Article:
Part of the appeal of a sequel is that it’s predictable and that the ending almost is always a happy one.
While Thursday’s NHL Western Conference semifinal contest was the first of its kind in Nashville, it borrowed some from each of the two games in Vancouver that were prequel.
Therein was the cause for consternation among the sellout crowd of 17,113 at Bridgestone Arena. The Predators and Canucks entered Game 3 of this best-of-seven set tied at one game apiece, so there was no way to know for sure which would prevail this time, particularly when it went to overtime.
Ultimately it was an element unique to the Game 3 plot — a successful power play — that produced a resolution. Vancouver’s Ryan Kesler scored his second goal of the contest 40 seconds after he drew a hooking call against Nashville’s Shea Weber, and Nashville fell 3-2 — a decidedly disappointing outcome for those on hand to witness hockey in May for the first time.
“They’ll say it was a good penalty; I’ll say it was a bad penalty,” Nashville coach Barry Trotz said. “They converted on the power play. So … .”
So, the Predators now trail 2-1 in the series with Game 4 set for Thursday night in the same building.
Kesler’s goal was the Canucks’ second with the man-advantage. That, after their power play was 0-for-6 in the first two games and then allowed a first-period shorthanded goal to David Legwand that gave Nashville an early lead in this one.
Weber was sent off as a result of a battle along the boards with Kesler that ended with Weber’s stick locked under Kesler’s arm. It was the only penalty called against either team after the second period.
“I’ve got one hand on my stick and he grabs my stick,” Weber said. “And I get a penalty. I don’t know. It’s [the referee’s] call.”
Trotz said it was not the first time in the series Vancouver drew penalties in that fashion.
Thus, the call was consistent with the fact that there was little in Game 3 that was not a part of the first two contests.
Much like the opener, the Canucks dominated in terms of shots on goal and faceoff success, particularly through the first two periods. The Predators won just 14 of 41 draws and were outshot 24-12 through the first 40 minutes.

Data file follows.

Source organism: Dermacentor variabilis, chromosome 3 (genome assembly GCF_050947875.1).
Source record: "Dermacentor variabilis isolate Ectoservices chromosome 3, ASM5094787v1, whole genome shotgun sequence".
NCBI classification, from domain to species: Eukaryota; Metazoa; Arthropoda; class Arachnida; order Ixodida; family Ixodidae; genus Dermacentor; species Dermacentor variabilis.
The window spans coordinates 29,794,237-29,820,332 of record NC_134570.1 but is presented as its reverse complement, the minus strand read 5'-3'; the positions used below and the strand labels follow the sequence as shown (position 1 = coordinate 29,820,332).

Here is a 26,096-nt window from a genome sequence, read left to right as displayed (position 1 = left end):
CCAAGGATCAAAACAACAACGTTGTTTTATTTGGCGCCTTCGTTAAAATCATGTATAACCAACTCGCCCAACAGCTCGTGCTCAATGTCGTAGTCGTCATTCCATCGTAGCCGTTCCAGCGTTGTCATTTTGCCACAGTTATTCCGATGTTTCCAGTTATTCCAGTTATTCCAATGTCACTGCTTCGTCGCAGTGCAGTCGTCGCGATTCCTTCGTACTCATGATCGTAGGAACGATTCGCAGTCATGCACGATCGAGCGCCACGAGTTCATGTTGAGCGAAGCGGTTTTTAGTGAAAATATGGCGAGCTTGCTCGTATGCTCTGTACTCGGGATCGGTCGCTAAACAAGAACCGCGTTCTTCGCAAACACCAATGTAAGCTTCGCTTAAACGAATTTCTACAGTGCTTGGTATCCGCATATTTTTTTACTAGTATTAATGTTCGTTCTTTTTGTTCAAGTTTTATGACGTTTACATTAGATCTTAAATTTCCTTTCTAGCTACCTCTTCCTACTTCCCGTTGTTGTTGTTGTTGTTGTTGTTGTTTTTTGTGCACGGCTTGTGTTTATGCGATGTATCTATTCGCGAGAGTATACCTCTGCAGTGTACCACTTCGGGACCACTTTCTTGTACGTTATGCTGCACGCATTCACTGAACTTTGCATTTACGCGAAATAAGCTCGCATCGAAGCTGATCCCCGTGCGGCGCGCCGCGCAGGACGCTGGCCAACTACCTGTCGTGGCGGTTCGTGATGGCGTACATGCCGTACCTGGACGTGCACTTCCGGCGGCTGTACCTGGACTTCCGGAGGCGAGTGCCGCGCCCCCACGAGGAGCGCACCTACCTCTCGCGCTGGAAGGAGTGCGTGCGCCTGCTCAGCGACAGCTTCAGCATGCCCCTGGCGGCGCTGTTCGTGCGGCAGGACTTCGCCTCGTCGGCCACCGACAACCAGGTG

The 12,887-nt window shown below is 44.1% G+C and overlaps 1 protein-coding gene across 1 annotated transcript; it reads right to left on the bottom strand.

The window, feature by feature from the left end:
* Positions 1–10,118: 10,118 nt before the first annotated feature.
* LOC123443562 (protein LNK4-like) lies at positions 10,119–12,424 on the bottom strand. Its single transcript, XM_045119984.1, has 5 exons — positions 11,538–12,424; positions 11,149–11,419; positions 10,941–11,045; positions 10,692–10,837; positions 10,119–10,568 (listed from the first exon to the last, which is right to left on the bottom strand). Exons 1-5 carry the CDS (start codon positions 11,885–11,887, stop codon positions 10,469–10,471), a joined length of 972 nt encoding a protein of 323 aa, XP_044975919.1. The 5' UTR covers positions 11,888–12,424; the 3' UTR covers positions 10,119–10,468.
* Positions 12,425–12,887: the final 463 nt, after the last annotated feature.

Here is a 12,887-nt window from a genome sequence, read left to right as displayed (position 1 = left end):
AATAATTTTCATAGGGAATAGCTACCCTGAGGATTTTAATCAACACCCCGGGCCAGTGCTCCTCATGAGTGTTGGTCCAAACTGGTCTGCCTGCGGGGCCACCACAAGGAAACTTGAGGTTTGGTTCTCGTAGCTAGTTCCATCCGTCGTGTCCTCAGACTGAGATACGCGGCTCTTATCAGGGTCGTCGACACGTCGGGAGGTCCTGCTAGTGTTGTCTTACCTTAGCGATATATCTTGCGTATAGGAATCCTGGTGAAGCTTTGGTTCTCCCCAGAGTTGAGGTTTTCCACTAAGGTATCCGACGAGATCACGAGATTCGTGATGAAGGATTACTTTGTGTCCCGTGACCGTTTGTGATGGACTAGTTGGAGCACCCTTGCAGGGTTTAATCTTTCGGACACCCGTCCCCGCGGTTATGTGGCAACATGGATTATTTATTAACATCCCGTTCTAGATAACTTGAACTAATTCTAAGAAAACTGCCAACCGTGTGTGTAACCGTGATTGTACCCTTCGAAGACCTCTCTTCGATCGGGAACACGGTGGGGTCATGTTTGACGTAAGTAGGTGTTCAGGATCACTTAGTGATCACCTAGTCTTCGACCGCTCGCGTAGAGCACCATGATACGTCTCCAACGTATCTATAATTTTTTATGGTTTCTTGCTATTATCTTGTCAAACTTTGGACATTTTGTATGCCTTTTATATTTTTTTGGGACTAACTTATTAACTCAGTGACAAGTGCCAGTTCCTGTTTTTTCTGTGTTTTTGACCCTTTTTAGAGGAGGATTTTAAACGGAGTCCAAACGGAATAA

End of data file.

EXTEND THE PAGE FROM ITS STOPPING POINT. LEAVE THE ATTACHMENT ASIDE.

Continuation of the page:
The final edge in shots was decisive (47-30), but the Predators closed the gap on faceoff wins and finished with a deficit of eight (43-35).
Similar to Game 2, though, Nashville rallied late, just as hope started to wane. Joel Ward’s goal on a wrap-around with 6:42 to play in regulation lacked some of the drama of Ryan Suter’s tying goal with 67 seconds to play three days earlier but the effect was the same — it forced overtime.
“I think we are ready for whatever is thrown in our way,” Predators goalie Pekka Rinne said. “When we scored at the end there again, it’s such a fun feeling to go overtime. Then it’s ‘game on’ and it can happen both ways.
“[Tuesday] they got a little bit fortunate there.”
One thing that has remained a constant from the moment the first puck dropped in the series has been the play of Rinne and his Canucks’ counterpart, Roberto Luongo.
Two-thirds of the Vezina Trophy finalists have done their part to keep scoring to a minimum. Neither team has led by more than a goal at any point.
“Each team had to fight for every inch on the ice,” Vancouver coach Alain Vigneault said. “I thought for some parts, we carried the play and had some good quality chances but they have a great goaltender and we have a great goaltender and it made for a real good game.”
One that was brought to an end, in part, by a bad call. At least that’s the way the Predators saw it.
“A call that ticky-tac in overtime is kind of tough,” Legwand said. “I don't know if the ref had to be somewhere, but we had nowhere to [go] so it's a tough call to take.”